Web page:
These are trying and uncertain times, with so many members of our community and so many of our neighbors in the tri-state area sickened, some even dying from the coronavirus pandemic. On top of that, we are in lockdown, bereft of our schools, shuls, and JCCs, and virtually every business and worker has been suddenly, unexpectedly, and negatively impacted.
Such an environment breeds fear, anger, and sometimes scapegoating. Historically, we as Jews know what has happened when a new epidemic and history’s oldest hate intersect.
All this means that the Simon Wiesenthal Center and other NGOs devoted to combatting anti-Semitism unfortunately are busier than ever.
It was in this context, that even on the day before Passover, I represented the Simon Wiesenthal Center on a socially distanced tour of the Englewood, Teaneck, and Bergenfield Jewish communities with one of Northern New Jersey’s key governmental officials, Bergen County Clerk John Hogan.
The exponential growth in the numbers of coronavirus’ victims every day has been paralleled by daily vitriolic social media postings demonizing our communities—going so far as to blame Jews for the spiking disaster. That’s when a trusted leader stepped up to debunk the rumors, fears, and yes hate.
John Hogan went out to see for himself; to witness the closure personally, to see the padlocks on our schools and shuls and to read the notices of the full closures of our communal life.
The online threats of scapegoating and real time hate crimes against at least four synagogues in the last week, and also and particularly against Asian Americans, are cause for alarm. It has led the Wiesenthal Center to keep regional and national law enforcement apprised of our findings. Indeed, just last week, the assistant director for infrastructure security for the Federal Emergency Management Agency — that’s FEMA — sent a special message to faith leaders warning of “an increase in online hate speech intended to encourage violence or use the ongoing situation as an excuse to spread hatred.”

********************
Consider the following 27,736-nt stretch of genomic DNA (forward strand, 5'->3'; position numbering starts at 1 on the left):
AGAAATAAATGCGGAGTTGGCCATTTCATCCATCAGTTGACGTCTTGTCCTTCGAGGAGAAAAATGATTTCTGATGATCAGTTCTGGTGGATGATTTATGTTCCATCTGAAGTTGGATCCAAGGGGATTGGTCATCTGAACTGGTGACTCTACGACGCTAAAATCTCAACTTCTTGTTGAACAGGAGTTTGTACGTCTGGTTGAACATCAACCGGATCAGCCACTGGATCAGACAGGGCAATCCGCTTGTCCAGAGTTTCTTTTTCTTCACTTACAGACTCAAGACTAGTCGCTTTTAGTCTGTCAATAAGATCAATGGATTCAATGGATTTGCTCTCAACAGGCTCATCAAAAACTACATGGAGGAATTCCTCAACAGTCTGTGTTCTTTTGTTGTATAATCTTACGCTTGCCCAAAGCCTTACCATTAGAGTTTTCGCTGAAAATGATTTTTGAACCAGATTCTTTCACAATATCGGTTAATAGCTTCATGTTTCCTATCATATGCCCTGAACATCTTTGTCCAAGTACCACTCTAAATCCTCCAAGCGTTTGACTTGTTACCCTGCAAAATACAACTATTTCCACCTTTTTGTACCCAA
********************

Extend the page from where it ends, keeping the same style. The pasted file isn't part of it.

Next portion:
The Simon Wiesenthal Center’s work in monitoring such activity throughout the pandemic extends to the largest social media platforms, including Facebook and Twitter. This already has resulted in taking down New Jersey hate-based sites, such as Rise Up Ocean County.
Additionally, we are constantly working with political leaders throughout our state, including those who were prepared to embrace biased charges that could be extremely harmful to the Jewish community.
A few weeks ago, we reached out to Edison Councilmember Sam Joshi, who made unfortunate statements based on unreliable and incendiary sources. Mr. Joshi not only publicly apologized but went to Lakewood, toured it with Jewish leaders, and has emerged as an advocate for New Jersey’s Jews.
We also have been outspoken in our criticism of those few who have violated the rules set down by our federal, state, and local governments. Such people put their own families, community, and the general public in harm’s way. There can be no excuse for such behavior.
Finally, we commend our political leaders, including County Clerk Hogan and Englewood’s Mayor Michael Wildes, for their forthright and straight-talking leadership. We commend our spiritual leaders, led by Rabbi Chaim Poupko of Congregation Ahavath Torah and countless other rabbis and teachers, for taking the lead in keeping us together even as we must continue to separate. We join with you in lauding our heroes, the first responders, the medical personnel, and our neighbors who have kept the food chain functioning amazingly throughout the crisis. To all of them we say thank you. To all our brothers and sisters, we say chazak v’ematz.
Please report anti- Semitic activity on social media to us at SWCNY@Wiesenthal.com. As the Simon Wiesenthal Center’s dean and founder, Rabbi Marvin Hier, has said, “Together, even apart we can make a difference.”